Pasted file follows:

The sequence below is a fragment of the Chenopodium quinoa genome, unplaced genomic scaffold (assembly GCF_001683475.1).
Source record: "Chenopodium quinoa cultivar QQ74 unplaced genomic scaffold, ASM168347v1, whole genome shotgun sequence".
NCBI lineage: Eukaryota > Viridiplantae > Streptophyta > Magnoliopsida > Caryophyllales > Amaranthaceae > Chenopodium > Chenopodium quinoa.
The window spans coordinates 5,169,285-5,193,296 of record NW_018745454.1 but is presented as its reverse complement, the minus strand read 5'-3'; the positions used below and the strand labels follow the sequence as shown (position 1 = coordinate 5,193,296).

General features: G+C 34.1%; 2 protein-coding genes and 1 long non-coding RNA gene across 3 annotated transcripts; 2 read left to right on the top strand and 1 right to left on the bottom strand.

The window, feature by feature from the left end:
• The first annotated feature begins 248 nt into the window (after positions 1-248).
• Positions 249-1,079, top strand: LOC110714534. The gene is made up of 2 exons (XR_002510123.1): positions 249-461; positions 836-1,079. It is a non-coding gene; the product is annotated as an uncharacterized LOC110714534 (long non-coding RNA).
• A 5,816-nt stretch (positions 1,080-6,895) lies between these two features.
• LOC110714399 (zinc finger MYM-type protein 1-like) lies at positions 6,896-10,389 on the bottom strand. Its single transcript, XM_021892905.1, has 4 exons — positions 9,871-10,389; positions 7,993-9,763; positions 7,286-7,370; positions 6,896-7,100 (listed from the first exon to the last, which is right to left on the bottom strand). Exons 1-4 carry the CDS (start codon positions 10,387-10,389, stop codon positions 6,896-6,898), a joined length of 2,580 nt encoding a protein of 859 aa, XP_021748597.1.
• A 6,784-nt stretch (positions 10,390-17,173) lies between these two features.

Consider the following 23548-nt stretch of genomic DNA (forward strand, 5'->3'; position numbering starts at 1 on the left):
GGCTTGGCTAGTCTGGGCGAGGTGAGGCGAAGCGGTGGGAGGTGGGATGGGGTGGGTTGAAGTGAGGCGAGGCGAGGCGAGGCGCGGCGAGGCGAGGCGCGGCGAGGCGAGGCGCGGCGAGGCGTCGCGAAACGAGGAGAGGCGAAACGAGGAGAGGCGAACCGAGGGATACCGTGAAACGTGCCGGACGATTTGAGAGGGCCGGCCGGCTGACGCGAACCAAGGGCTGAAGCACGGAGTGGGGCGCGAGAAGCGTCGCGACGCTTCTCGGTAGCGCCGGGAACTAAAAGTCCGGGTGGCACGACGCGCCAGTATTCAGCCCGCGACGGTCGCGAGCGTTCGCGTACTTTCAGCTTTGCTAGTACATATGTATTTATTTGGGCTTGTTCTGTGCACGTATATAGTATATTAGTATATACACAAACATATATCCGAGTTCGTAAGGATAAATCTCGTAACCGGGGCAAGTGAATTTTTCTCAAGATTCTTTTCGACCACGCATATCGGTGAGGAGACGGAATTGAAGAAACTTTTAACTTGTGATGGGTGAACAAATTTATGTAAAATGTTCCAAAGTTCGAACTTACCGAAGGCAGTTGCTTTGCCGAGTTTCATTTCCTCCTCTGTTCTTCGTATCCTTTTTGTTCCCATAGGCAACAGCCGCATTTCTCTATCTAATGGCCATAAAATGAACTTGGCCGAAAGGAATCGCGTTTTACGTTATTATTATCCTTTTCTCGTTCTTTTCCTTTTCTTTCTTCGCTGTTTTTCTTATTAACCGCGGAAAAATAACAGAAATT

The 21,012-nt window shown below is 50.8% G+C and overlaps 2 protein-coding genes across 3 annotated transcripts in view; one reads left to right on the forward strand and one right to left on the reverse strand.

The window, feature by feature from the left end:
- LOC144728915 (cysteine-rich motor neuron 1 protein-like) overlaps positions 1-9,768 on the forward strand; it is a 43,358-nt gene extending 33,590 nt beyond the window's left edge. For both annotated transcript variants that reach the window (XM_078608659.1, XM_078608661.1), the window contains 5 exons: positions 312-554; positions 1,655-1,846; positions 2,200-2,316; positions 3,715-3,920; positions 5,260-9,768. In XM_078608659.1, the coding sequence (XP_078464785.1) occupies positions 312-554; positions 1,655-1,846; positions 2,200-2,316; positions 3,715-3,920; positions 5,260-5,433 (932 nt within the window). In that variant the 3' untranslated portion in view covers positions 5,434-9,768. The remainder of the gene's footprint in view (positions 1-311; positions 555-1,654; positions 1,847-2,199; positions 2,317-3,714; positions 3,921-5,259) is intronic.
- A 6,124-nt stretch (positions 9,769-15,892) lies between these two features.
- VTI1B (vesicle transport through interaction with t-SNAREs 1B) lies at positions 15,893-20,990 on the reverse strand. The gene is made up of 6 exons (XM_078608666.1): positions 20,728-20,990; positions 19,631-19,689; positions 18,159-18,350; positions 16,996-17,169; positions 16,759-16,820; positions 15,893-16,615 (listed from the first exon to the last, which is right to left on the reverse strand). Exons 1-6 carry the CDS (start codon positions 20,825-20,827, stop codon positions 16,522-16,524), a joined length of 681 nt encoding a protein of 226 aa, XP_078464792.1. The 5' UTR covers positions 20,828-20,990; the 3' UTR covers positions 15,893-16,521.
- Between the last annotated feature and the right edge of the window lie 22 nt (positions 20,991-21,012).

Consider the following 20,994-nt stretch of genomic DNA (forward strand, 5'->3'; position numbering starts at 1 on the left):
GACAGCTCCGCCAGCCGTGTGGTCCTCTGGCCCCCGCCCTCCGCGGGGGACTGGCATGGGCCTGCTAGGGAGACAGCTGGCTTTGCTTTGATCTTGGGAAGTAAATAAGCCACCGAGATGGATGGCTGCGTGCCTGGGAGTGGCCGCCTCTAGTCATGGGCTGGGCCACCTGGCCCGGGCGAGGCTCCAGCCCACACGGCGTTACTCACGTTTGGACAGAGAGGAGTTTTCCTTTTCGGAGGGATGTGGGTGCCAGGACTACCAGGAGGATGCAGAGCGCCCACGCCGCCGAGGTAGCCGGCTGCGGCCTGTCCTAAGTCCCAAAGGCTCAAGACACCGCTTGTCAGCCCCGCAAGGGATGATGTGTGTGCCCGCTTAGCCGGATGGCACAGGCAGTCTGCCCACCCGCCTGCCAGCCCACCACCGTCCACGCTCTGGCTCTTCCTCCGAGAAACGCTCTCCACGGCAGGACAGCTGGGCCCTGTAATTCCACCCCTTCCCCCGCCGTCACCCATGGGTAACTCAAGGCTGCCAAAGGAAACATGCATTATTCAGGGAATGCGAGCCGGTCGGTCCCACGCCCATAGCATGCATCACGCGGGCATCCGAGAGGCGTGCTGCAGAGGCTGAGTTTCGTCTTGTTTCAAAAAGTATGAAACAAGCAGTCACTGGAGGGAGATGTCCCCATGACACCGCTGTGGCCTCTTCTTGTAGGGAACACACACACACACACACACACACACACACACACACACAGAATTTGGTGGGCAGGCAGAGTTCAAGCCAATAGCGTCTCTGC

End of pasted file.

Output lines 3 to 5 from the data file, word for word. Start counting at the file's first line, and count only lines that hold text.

NCBI lineage: Eukaryota > Viridiplantae > Streptophyta > Magnoliopsida > Caryophyllales > Amaranthaceae > Chenopodium > Chenopodium quinoa.
The window spans coordinates 5,169,285-5,193,296 of record NW_018745454.1 but is presented as its reverse complement, the minus strand read 5'-3'; the positions used below and the strand labels follow the sequence as shown (position 1 = coordinate 5,193,296).

General features: G+C 34.1%; 2 protein-coding genes and 1 long non-coding RNA gene across 3 annotated transcripts; 2 read left to right on the top strand and 1 right to left on the bottom strand.